However, it must be understood that we should accept and tolerate others based on their beliefs, whether they be a full-blown theology nut or a staunch atheist.
In recent months, Jorge Mario Bergoglio, better known as Pope Francis, has begun to revolutionize the Catholic Church with actions and proclamations that challenge many long-held stances in their religion.
Being from Argentina, Pope Francis is the first Pope from South America. He is also the first Pope to have a Twitter account — which has over ten million followers, many of whom are self-proclaimed atheists, yet they still support him.
Whether it is his acceptance of homosexuality, or his refusal of the lavish Popemobile and official papal apartments, Pope Francis has started a revolution in the church. It may seem minor or unimportant to many in our world, but slowly, that revolution is causing quite an uproar over how we regard religion.
Named after the famous Saint Francis of Assisi, Pope Francis asked the crowd to bless him, during his acceptance speech on Mar. 13, before he would bless them. He recognizes that the church has become too obsessed with issues such as abortion, contraception, and homosexuality, rather than helping the poor and marginalized. When asked about how he regards homosexuals, he replied, “If someone is gay and he searches for the Lord and has good will, who am I to judge?”
Immediately upon his appointment as Pope, he ditched the traditional designed red shoes of his predecessor, Pope Emeritus Benedict XVI. He even refused to wear the traditional papal mozetta cape, opting for simple white robes.
He’s declared himself a friend of the Islamic community, promoted open cooperation with Protestants, and has asked fellow Christians to be more supportive and generous when it comes to helping the poor. Concerning nonbelievers, he portrayed them as “our valued allies in the commitment to defending human dignity, in building a peaceful coexistence between peoples and in safeguarding and caring for creation.”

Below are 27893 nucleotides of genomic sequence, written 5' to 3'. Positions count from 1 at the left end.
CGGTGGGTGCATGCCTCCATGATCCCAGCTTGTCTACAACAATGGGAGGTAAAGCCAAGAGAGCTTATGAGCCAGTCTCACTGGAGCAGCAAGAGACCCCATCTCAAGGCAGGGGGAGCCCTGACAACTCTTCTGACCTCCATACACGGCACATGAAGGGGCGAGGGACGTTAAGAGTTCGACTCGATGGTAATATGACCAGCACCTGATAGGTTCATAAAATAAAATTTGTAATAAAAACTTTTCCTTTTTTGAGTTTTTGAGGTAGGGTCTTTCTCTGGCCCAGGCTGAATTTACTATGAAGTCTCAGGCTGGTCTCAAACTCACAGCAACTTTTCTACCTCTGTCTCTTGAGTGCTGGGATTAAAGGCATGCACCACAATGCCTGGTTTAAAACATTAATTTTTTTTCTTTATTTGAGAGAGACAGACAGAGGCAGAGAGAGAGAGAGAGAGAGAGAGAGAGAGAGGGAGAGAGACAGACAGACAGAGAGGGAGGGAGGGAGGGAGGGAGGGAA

What is perhaps the most remarkable trait about Pope Francis is his simple humility and compassion. He asked for a blessing, chooses a simple and frugal lifestyle, and he has had the audacity to tell his followers to accept others, even if their practices may differ from the Church’s beliefs.
In the last month, pictures of Pope Francis with a little boy by his side and his embrace of a severely disfigured man in a crowd have been shared everywhere on the Internet.
Twitter users have exploded in open acceptance of the Pope, with such tweets as, “I may be an atheist, but there’s something about Pope Francis that makes me want to be Catholic. He’s so inspiring,” and “So I’m a militant atheist, but I think Pope Francis is awesome! Truly someone who embodies Christ’s teachings,” and “I’m a devout Atheist, but so far I love Pope Francis.”
One woman in Argentina fervently tweeted after his appointment in March, “He speaks just like Jesus!”
From my religious viewpoint, Jesus only had one message: love thy neighbor, and do unto others as you would have them do unto you.
While Pope Francis may hold onto some long-term beliefs within the Church, such as his official stance against abortion, homosexuality, and atheism, he is a unique Pope in his outspoken acceptance rather than hatred or judgment, like his predecessors.
Having grown up in Argentina, he is familiar with the poor and needy aspects of a country. It makes sense that a Pope named after a generous saint desires for more generosity from those in the world who have been blessed with good fortune. I commend him for his compassionate nature. He has definitely inspired me, despite the fact that I am not Catholic.
Whether you go to chapel every chance you get or avoid church like the plague, keep an open mind and understand that people live their lives bound by what they accept as correct and true.
Our experiences and morals dictate our actions, so it is natural that another person’s morals will differ from yours. You don’t need to be Pope Francis or an idealistic Christian to be open and accepting, you only need to do unto others as you would have them do unto you.